Corporate Records are a valuable asset that must be managed throughout their lifecycle and preserved for future use. The Edmonton Police Commission (Commission) establishes a record and information management framework and procedures to capture, protect, use, and preserve records under their control.
Archival Record: Records that are identified as having historical or research value warranting continued preservation beyond the time they are needed for administrative, legal, or fiscal purposes.
Corporate Record: Information recorded in any form, physical or electronic, which is in the custody or control of the Commission. It is also a record which has been created or received by Commissioners or staff of the Commission in connection with the transaction of public business and preserved as evidence of the organization’s policies, decisions, functions, procedures, operations, or other activities of the Commission. The specific form of records include, but are not limited to, handwritten or printed notes, electronic correspondence or messages, images, audiovisual and sound recordings, documents, drawings, photographs, letters, and any other information that is written, photographed, recorded, or stored in any manner.
Record and Information Management: Field of management responsible for the systematic control of the creation, receipt, maintenance, use, and disposition of corporate records, including processes for capturing and maintaining evidence of, and information about, business activities and transactions in the forms of records.
Records Retention Schedule: Describes the records under the control of the Commission and the associated “keeping” requirements. It identifies statutory and business requirements for document retention and ensures records are disposed of consistently or archived in a timely manner.
Transitory Record: Is a record that does not have long-term value. Transitory records contain information that is not required to meet legal or financial obligations or to sustain administrative or operational functions and have no historical value. Commission transitory records may include, but are not limited to, notes taken to prepare official records or minutes, duplicate records, drafts and working materials, emails that do not solely document a decision or transaction of the Commission, and voice-mail messages.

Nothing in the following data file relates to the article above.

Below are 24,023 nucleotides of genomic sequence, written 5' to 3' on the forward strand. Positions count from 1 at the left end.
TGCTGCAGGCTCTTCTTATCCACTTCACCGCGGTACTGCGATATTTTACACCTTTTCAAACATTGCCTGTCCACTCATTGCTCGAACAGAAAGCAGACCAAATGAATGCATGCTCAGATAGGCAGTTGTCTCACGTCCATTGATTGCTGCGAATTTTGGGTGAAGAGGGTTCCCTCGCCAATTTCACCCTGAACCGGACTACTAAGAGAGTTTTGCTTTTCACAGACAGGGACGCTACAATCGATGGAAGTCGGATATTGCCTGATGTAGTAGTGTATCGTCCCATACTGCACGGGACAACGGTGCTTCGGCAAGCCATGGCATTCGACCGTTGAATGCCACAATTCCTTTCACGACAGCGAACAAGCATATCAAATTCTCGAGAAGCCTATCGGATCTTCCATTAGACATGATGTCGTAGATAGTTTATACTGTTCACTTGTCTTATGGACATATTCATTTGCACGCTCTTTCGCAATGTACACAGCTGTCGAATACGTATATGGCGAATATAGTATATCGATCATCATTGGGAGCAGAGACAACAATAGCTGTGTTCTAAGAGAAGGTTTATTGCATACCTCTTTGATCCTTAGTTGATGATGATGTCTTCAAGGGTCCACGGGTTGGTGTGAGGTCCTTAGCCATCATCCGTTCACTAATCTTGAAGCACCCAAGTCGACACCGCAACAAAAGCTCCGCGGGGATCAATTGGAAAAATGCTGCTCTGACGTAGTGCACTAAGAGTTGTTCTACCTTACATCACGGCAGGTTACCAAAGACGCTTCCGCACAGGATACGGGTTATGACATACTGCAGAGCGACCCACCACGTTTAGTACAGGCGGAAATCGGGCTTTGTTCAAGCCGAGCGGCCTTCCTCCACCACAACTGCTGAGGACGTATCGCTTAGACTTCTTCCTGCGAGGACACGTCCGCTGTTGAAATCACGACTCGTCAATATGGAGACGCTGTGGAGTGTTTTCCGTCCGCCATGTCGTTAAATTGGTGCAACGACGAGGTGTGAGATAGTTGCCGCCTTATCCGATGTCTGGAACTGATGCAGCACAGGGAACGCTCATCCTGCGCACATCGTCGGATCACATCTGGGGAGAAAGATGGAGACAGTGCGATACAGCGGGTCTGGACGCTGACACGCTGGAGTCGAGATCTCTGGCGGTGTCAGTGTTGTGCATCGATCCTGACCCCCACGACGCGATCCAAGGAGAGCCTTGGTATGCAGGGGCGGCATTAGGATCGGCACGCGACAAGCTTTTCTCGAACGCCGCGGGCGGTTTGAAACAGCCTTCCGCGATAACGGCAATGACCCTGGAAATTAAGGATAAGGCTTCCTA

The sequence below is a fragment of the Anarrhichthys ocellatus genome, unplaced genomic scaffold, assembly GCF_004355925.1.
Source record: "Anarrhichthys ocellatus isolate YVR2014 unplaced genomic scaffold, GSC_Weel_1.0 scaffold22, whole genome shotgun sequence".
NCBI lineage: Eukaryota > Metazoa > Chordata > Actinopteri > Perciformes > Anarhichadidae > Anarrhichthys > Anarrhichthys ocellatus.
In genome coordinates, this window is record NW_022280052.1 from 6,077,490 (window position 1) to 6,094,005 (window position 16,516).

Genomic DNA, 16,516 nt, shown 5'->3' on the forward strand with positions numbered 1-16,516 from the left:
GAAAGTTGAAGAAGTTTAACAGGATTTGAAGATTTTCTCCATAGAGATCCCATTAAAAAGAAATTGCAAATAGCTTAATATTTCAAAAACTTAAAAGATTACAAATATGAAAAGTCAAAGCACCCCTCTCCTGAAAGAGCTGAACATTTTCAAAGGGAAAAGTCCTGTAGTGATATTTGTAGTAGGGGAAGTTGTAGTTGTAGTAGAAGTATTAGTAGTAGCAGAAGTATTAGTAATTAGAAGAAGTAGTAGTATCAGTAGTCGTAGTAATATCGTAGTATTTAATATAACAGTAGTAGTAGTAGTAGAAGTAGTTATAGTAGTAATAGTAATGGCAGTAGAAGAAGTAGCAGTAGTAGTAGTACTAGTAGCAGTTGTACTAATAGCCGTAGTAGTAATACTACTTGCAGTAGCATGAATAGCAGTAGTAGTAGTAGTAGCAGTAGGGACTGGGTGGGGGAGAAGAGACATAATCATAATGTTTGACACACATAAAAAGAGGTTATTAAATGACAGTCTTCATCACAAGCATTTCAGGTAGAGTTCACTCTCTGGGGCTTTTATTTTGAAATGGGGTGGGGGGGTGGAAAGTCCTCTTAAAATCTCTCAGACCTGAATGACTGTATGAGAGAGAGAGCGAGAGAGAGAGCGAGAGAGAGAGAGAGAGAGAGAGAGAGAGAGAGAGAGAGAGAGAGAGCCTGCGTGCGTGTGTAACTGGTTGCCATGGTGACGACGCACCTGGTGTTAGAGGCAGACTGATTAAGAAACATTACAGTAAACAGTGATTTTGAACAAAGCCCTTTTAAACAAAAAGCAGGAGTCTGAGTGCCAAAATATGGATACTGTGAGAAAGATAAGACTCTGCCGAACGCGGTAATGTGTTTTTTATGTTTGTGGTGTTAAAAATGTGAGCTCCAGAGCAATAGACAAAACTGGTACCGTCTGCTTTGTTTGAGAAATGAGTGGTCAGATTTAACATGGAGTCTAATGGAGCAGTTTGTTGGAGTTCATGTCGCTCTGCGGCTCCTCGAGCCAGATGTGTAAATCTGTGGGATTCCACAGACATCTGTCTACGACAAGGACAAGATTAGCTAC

Vital Record: Recorded information required by the Commission to recover from a disaster, emergency, or loss of information.
- Management of all corporate records must comply with all business requirements, applicable legislation and corporate records and information management best practices.
- All business processes established by the Commission must meet the requirements setout by the City of Edmonton Corporate Records and Information Management Program and City of Edmonton Archives.
- Vital records must be protected to ensure the continuity of key services and business operations of the Commission in the event of a disaster, emergency, or loss of information.
- Transitory records should not be filed in any official record systems as these records are not required to meet any statutory obligation or to sustain administrative or operational function.
- All records created by the Commission must be classified as per the Commission’s Records Classification System and Retention Schedule.
- The Commission shall maintain a file and document management system that allows for the efficient retrieval of records.
- In the event the Commission is dissolved, all records will go to the Office of the City Clerk and the City of Edmonton will become the record holder.
- The Commission’s Records Classification System and Retention Schedule will be reviewed every five (5) years.
- The Commission shall, by the end of March of every year, attend to the archival and destruction of records as required by the record retention schedule.
- City of Edmonton Corporate Records and Information Management Program
- Edmonton Police Commission Records Classification System and Retention Schedule
- City of Edmonton Archives